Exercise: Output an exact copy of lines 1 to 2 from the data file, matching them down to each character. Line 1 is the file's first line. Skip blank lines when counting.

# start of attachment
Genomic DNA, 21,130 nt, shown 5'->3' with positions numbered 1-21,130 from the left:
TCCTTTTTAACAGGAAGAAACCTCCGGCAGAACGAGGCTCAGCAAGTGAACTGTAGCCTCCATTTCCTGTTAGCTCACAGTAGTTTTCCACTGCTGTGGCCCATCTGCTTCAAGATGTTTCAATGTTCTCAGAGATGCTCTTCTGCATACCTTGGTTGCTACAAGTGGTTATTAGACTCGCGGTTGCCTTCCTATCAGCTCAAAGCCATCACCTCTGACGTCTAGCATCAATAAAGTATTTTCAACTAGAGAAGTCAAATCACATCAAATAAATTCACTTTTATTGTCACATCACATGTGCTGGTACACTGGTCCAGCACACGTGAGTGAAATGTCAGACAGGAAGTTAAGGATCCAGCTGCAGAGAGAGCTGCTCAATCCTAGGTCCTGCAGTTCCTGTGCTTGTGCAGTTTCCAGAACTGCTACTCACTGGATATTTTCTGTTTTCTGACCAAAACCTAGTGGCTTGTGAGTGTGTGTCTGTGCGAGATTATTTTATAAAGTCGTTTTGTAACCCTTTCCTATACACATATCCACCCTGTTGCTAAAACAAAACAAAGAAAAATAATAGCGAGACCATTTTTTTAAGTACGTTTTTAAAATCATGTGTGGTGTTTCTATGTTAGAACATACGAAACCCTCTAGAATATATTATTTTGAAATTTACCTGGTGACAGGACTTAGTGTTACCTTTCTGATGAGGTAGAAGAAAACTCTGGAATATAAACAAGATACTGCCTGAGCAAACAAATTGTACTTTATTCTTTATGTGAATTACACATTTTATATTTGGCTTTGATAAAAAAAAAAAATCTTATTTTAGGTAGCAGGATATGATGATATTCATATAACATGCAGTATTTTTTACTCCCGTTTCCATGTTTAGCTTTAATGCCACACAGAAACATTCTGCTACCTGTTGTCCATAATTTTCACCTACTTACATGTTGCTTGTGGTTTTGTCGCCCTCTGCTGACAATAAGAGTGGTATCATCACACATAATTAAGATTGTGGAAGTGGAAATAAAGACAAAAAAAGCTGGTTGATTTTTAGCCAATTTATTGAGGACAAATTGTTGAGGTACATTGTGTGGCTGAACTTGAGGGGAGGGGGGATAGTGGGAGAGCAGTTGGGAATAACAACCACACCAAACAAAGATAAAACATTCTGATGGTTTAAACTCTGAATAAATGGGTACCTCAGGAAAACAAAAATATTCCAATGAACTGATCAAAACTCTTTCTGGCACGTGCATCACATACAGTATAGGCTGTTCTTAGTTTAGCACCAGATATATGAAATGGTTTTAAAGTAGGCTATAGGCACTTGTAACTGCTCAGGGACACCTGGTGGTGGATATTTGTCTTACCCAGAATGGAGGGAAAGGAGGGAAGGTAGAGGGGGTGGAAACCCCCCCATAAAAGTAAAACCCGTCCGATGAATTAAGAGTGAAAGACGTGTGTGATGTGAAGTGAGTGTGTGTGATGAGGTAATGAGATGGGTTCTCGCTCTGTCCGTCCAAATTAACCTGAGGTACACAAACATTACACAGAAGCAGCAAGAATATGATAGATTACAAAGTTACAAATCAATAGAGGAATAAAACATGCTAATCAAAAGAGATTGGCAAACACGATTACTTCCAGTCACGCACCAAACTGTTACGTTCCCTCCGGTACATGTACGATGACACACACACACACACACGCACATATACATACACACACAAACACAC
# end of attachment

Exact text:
Genomic DNA, 21,130 nt, shown 5'->3' with positions numbered 1-21,130 from the left:
TCCTTTTTAACAGGAAGAAACCTCCGGCAGAACGAGGCTCAGCAAGTGAACTGTAGCCTCCATTTCCTGTTAGCTCACAGTAGTTTTCCACTGCTGTGGCCCATCTGCTTCAAGATGTTTCAATGTTCTCAGAGATGCTCTTCTGCATACCTTGGTTGCTACAAGTGGTTATTAGACTCGCGGTTGCCTTCCTATCAGCTCAAAGCCATCACCTCTGACGTCTAGCATCAATAAAGTATTTTCAACTAGAGAAGTCAAATCACATCAAATAAATTCACTTTTATTGTCACATCACATGTGCTGGTACACTGGTCCAGCACACGTGAGTGAAATGTCAGACAGGAAGTTAAGGATCCAGCTGCAGAGAGAGCTGCTCAATCCTAGGTCCTGCAGTTCCTGTGCTTGTGCAGTTTCCAGAACTGCTACTCACTGGATATTTTCTGTTTTCTGACCAAAACCTAGTGGCTTGTGAGTGTGTGTCTGTGCGAGATTATTTTATAAAGTCGTTTTGTAACCCTTTCCTATACACATATCCACCCTGTTGCTAAAACAAAACAAAGAAAAATAATAGCGAGACCATTTTTTTAAGTACGTTTTTAAAATCATGTGTGGTGTTTCTATGTTAGAACATACGAAACCCTCTAGAATATATTATTTTGAAATTTACCTGGTGACAGGACTTAGTGTTACCTTTCTGATGAGGTAGAAGAAAACTCTGGAATATAAACAAGATACTGCCTGAGCAAACAAATTGTACTTTATTCTTTATGTGAATTACACATTTTATATTTGGCTTTGATAAAAAAAAAAAATCTTATTTTAGGTAGCAGGATATGATGATATTCATATAACATGCAGTATTTTTTACTCCCGTTTCCATGTTTAGCTTTAATGCCACACAGAAACATTCTGCTACCTGTTGTCCATAATTTTCACCTACTTACATGTTGCTTGTGGTTTTGTCGCCCTCTGCTGACAATAAGAGTGGTATCATCACACATAATTAAGATTGTGGAAGTGGAAATAAAGACAAAAAAAGCTGGTTGATTTTTAGCCAATTTATTGAGGACAAATTGTTGAGGTACATTGTGTGGCTGAACTTGAGGGGAGGGGGGATAGTGGGAGAGCAGTTGGGAATAACAACCACACCAAACAAAGATAAAACATTCTGATGGTTTAAACTCTGAATAAATGGGTACCTCAGGAAAACAAAAATATTCCAATGAACTGATCAAAACTCTTTCTGGCACGTGCATCACATACAGTATAGGCTGTTCTTAGTTTAGCACCAGATATATGAAATGGTTTTAAAGTAGGCTATAGGCACTTGTAACTGCTCAGGGACACCTGGTGGTGGATATTTGTCTTACCCAGAATGGAGGGAAAGGAGGGAAGGTAGAGGGGGTGGAAACCCCCCCATAAAAGTAAAACCCGTCCGATGAATTAAGAGTGAAAGACGTGTGTGATGTGAAGTGAGTGTGTGTGATGAGGTAATGAGATGGGTTCTCGCTCTGTCCGTCCAAATTAACCTGAGGTACACAAACATTACACAGAAGCAGCAAGAATATGATAGATTACAAAGTTACAAATCAATAGAGGAATAAAACATGCTAATCAAAAGAGATTGGCAAACACGATTACTTCCAGTCACGCACCAAACTGTTACGTTCCCTCCGGTACATGTACGATGACACACACACACACACACGCACATATACATACACACACAAACACAC